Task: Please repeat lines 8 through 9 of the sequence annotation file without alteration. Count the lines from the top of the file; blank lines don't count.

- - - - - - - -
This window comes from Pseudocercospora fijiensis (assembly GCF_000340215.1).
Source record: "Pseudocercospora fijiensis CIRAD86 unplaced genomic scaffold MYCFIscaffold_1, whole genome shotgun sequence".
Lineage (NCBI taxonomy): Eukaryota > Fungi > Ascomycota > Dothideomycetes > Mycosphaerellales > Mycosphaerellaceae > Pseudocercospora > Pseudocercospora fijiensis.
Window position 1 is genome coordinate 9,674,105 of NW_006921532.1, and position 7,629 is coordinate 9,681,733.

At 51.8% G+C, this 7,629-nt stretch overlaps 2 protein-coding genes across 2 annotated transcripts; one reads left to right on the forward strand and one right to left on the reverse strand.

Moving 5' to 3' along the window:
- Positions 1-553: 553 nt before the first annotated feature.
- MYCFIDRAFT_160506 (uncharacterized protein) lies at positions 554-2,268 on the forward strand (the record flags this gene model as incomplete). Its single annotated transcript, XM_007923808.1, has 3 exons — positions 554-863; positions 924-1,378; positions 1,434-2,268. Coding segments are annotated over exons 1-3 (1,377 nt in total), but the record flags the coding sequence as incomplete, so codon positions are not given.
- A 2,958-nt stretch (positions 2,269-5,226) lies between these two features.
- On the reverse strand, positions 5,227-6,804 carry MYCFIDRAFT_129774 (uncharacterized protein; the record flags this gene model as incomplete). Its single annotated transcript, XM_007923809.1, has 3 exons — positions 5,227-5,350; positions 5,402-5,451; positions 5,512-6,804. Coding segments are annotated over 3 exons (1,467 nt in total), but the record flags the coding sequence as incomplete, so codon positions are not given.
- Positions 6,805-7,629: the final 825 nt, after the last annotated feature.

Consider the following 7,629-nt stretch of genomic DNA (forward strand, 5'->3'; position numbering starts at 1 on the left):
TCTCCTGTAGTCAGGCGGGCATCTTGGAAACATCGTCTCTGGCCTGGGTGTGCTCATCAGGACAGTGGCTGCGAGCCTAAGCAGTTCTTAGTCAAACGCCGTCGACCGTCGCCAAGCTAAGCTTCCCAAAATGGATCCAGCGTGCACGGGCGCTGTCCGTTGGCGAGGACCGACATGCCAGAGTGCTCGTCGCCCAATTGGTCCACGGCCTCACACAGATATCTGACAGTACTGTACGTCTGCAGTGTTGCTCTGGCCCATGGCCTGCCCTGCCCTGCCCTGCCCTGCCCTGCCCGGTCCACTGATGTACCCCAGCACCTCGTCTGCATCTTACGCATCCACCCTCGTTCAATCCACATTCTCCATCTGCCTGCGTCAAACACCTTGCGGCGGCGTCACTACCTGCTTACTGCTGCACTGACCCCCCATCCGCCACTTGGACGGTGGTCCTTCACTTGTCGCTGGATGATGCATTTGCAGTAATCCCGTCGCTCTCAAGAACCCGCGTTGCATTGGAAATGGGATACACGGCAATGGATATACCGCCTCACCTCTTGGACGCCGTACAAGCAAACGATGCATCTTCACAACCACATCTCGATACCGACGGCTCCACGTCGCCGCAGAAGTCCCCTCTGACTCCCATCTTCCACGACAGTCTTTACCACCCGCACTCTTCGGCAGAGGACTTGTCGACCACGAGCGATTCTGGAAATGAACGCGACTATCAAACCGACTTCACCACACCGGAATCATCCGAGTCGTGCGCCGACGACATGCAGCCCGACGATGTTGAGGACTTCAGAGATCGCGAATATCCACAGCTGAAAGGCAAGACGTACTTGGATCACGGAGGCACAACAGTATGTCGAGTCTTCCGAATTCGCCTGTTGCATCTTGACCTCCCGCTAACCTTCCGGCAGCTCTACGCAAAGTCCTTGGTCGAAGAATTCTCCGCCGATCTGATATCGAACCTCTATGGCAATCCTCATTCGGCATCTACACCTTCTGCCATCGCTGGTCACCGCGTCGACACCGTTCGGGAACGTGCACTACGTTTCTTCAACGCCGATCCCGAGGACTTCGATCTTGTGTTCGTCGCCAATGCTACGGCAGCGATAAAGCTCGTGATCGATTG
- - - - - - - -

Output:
- MYCFIDRAFT_160506 (uncharacterized protein) lies at positions 554-2,268 on the forward strand (the record flags this gene model as incomplete). Its single annotated transcript, XM_007923808.1, has 3 exons — positions 554-863; positions 924-1,378; positions 1,434-2,268. Coding segments are annotated over exons 1-3 (1,377 nt in total), but the record flags the coding sequence as incomplete, so codon positions are not given.
- A 2,958-nt stretch (positions 2,269-5,226) lies between these two features.